My hangover is shooed with eggy toast, an icy plunge and some unwarranted selfies of puffy eyes and upturned noses. Stone skimming quickly morphs to rock throwing and our high school shot put skills are truly put to the test. The Swedish girl and I play beached whales and morph into land monsters that emerge and stumble onto stones that line the shore.
A plump white-moustachioed man is bitten by his angry dog and his scolding hand hovers as they stare each other down. The dog won’t stop yapping, the waves are calm and lapping against the ground but the old man is bleeding and using his shirt to stop it seeping.
We say an English goodbye to the Germans on bikes and the motorcycle-bound Englishman. The Swedish nugget of joy joins me for another swim in layers of turquoise water. Hot and cold pockets force fog vibrations to swirl above remains of Roman columns and pieces of plastic. We’re joined by two Croatian men with beach ball bellies and toothbrush moustaches who plop in with their crocs on. We embark on a pumpkin curry-flavoured mission to Lidl and head back to the hostel.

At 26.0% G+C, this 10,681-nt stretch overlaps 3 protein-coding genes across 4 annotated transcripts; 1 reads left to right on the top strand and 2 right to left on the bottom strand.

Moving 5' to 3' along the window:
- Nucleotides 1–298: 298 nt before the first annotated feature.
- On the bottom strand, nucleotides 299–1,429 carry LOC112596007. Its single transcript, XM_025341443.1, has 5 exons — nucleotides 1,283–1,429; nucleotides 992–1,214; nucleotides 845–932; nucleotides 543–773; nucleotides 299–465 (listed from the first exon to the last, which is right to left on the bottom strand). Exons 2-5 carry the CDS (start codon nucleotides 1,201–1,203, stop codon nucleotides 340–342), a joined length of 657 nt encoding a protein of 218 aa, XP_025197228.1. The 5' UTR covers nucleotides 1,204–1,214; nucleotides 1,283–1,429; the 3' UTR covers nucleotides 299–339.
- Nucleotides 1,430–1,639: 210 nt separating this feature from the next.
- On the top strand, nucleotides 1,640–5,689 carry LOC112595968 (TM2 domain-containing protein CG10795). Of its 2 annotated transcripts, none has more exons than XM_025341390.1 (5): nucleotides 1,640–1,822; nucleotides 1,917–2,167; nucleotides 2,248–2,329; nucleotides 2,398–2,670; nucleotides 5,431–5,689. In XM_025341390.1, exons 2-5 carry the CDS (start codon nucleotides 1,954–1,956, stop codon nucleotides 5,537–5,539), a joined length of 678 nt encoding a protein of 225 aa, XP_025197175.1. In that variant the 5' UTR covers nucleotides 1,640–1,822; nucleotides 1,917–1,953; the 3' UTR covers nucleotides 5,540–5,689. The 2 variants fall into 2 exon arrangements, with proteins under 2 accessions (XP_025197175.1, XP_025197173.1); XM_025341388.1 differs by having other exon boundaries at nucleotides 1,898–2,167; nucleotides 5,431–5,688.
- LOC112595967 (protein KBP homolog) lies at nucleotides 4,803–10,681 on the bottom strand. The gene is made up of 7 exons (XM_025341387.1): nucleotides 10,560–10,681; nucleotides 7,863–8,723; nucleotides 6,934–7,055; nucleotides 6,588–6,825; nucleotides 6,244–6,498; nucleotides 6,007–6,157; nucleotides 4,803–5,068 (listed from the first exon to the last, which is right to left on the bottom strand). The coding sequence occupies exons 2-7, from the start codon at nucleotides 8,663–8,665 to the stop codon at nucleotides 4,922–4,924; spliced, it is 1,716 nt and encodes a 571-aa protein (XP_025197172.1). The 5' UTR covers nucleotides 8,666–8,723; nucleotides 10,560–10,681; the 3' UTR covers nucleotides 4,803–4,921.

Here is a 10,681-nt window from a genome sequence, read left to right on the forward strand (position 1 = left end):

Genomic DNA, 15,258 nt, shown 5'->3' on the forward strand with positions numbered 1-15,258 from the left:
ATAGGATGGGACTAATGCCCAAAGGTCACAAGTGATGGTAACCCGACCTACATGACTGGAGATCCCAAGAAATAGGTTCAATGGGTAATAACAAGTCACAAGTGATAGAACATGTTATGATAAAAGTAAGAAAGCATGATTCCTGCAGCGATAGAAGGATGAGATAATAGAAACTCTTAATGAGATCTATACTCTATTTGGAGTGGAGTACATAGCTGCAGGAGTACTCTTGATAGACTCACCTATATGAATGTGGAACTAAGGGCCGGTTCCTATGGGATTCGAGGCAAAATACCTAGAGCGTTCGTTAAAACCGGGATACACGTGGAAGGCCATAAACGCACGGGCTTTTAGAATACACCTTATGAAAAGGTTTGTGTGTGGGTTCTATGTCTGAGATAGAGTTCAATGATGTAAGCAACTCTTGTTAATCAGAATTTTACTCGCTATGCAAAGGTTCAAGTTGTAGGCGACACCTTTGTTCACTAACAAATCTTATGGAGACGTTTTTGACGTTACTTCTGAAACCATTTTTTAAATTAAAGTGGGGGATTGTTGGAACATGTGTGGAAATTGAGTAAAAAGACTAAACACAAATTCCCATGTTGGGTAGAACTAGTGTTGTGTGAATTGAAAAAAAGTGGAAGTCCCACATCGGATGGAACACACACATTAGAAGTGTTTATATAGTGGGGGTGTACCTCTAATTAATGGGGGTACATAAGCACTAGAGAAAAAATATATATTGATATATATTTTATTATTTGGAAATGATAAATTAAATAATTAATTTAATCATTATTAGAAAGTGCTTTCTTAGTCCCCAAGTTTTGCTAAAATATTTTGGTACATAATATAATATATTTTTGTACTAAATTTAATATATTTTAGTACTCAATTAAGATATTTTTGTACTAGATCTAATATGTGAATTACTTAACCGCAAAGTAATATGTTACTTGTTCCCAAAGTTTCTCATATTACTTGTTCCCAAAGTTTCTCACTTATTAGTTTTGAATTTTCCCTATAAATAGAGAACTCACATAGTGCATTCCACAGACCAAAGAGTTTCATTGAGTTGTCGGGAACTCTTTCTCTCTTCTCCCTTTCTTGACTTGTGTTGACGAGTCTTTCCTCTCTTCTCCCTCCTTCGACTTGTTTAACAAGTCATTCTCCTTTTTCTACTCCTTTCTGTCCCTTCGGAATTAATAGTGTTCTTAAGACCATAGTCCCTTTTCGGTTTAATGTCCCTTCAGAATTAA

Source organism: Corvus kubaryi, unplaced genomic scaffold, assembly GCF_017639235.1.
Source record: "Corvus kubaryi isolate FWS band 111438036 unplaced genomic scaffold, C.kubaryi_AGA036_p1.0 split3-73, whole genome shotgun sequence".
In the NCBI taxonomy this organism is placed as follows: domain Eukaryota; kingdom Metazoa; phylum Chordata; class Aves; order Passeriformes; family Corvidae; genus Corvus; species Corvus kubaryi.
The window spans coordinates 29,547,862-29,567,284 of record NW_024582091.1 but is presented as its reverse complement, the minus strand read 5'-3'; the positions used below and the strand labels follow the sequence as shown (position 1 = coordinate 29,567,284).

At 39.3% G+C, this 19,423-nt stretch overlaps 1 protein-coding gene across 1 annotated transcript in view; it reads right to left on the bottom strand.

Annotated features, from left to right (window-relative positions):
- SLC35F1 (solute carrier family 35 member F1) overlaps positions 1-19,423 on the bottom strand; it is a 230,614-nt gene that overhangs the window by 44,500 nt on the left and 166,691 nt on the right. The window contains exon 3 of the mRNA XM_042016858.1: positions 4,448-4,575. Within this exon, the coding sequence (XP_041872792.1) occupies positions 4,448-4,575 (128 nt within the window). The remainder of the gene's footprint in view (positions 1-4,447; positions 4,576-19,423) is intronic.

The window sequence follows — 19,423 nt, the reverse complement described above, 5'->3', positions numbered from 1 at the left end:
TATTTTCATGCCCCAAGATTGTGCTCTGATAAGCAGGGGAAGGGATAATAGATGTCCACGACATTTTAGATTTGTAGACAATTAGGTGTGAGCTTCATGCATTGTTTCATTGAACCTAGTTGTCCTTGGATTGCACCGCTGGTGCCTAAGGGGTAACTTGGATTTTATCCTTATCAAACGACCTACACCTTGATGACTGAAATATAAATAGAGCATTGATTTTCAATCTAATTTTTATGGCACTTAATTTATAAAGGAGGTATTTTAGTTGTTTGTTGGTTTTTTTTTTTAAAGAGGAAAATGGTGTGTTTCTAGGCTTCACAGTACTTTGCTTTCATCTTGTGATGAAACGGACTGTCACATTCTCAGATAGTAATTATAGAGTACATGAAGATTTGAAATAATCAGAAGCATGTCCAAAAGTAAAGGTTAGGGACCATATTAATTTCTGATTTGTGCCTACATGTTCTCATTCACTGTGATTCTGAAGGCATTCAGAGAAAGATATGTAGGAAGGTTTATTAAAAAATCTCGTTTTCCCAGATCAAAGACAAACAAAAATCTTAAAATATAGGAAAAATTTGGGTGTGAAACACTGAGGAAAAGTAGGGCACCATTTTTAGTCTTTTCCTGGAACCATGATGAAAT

I don disposable gloves and enact the worst hair salon service I can muster. A older Croatian guest examines the cardboard L’Oreal box and tells us he doesn’t think blue is a good idea. I force a laugh and slap his hand away from the sunflower princess who will soon be sporting mermaid locks.
It’s a valiant effort and judging by the satisfaction of my first client, maybe there’s a hairdressing future for me. She braids the little hair I have left since my life-altering chop last July and we play never have I ever with two German girls who share their chips with us. Our zany host flips us a last crepe in the morning and we part ways to Zadar and Zagreb with zero zebras onboard.
Fraza dana: She’ll be right, mate
Pjesma mjesta: Dog stole my earphones back in Florence (not a song, but a cold hard fact)